• Dear Anna, two responses:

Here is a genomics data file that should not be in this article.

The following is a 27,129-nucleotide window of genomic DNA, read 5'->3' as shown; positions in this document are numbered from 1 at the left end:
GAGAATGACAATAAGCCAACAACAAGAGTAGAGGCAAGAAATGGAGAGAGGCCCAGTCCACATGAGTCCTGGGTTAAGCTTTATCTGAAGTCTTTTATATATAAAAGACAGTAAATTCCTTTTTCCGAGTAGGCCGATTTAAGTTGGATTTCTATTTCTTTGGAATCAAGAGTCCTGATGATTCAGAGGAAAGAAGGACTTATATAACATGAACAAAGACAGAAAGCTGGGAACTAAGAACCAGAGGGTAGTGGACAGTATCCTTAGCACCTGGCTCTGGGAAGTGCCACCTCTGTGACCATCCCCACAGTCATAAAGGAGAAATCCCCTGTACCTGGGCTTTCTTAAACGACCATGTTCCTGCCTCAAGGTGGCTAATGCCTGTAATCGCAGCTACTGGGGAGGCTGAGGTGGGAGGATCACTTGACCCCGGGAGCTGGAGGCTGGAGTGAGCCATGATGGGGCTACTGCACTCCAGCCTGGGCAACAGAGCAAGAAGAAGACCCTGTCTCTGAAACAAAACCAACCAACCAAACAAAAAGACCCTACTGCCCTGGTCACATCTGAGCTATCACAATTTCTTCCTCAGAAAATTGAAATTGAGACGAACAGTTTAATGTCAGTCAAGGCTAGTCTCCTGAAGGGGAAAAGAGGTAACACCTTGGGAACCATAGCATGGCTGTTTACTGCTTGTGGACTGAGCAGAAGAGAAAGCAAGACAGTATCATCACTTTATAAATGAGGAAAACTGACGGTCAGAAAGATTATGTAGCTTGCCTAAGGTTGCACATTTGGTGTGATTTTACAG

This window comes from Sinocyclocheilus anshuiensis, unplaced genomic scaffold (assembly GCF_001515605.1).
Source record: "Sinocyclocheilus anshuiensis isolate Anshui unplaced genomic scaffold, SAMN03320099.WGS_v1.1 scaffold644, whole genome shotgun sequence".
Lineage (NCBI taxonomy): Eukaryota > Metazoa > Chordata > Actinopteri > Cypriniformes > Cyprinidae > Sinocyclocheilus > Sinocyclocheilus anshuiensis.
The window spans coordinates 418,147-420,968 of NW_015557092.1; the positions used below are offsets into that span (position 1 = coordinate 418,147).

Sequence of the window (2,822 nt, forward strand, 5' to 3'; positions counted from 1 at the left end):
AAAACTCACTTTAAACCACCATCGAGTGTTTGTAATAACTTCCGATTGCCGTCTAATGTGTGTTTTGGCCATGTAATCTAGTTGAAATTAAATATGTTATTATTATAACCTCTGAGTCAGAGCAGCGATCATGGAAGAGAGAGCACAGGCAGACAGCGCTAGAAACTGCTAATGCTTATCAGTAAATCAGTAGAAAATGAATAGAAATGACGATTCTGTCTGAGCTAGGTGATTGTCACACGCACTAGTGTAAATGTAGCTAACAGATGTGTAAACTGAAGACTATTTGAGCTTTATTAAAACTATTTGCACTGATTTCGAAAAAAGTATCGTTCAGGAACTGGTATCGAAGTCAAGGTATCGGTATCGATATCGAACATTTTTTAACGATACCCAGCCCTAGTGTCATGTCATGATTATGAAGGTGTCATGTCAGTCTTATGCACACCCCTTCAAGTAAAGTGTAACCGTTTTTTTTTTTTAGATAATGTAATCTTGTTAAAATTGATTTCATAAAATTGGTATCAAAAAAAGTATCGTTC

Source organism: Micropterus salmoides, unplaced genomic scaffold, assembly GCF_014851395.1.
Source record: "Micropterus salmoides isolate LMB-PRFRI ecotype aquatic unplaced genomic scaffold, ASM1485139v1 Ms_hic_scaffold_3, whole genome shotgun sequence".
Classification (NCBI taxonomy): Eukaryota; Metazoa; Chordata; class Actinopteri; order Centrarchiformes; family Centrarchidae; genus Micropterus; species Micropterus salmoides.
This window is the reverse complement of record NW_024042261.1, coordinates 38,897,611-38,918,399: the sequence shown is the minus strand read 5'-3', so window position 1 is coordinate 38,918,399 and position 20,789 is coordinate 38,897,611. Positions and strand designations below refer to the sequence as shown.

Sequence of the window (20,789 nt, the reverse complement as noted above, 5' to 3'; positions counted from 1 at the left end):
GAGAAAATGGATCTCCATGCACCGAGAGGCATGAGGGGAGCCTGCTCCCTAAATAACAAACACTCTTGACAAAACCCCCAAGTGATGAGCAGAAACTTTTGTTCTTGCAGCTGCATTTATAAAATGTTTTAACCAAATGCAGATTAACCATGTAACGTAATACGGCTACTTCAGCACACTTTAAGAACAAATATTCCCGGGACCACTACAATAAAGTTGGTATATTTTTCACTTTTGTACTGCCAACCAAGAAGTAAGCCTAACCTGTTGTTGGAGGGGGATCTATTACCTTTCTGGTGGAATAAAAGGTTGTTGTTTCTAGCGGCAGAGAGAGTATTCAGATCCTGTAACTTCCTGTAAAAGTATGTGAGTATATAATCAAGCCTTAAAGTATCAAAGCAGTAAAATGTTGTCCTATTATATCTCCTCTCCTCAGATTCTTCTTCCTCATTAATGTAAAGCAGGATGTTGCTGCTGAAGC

First, the answer to your question “Who are they?” is terribly easy to answer: The leaders of the four surplus countries (Germany, Holland, Austria and Finland) plus the President of the pretend triple-A rated country (France). Do not get me wrong. I do not think they “have it in” for Greece or for the Greeks. What they have in their hands is a very hot political potato (of their own making, mind you): How to go to their Parliaments after a year and request another 60 billion euros on Greece’s behalf after a few short months of having secrured 110 billion with false promises of ‘ring-fencing’ Greece, of returning Greece to markets by 2011 etc. They know that, in their own political parties, cabinet, Parliament, there will be great resistance to the new loans. So, to overcome such spirited resistance in all four capitals, they must have some bone to throw at their own functionaries; somethine the latter can then throw at their own dispondent electorates to create the necessary consensus. As even the least qualified anthropologist knows, at such moments a little bit of suffering and scapegoating of the aid recipient goes a long way. The opportunity to report that the Greeks sold off in short order, and on the cheap, an electricity grid that it took generations to put together; the news that the Greeks gave up ownership of airports, ports, valued land etc.; the sight of a Greek PM in visible distress; a fast rising poverty rate in Greece; all these ‘news would carry enormous symbolic value in these Parliaments/cabinets/ electorates and might just help Mrs Merkel et al secure the loans that Greece must have to continue a little longer on the current unsustainable path.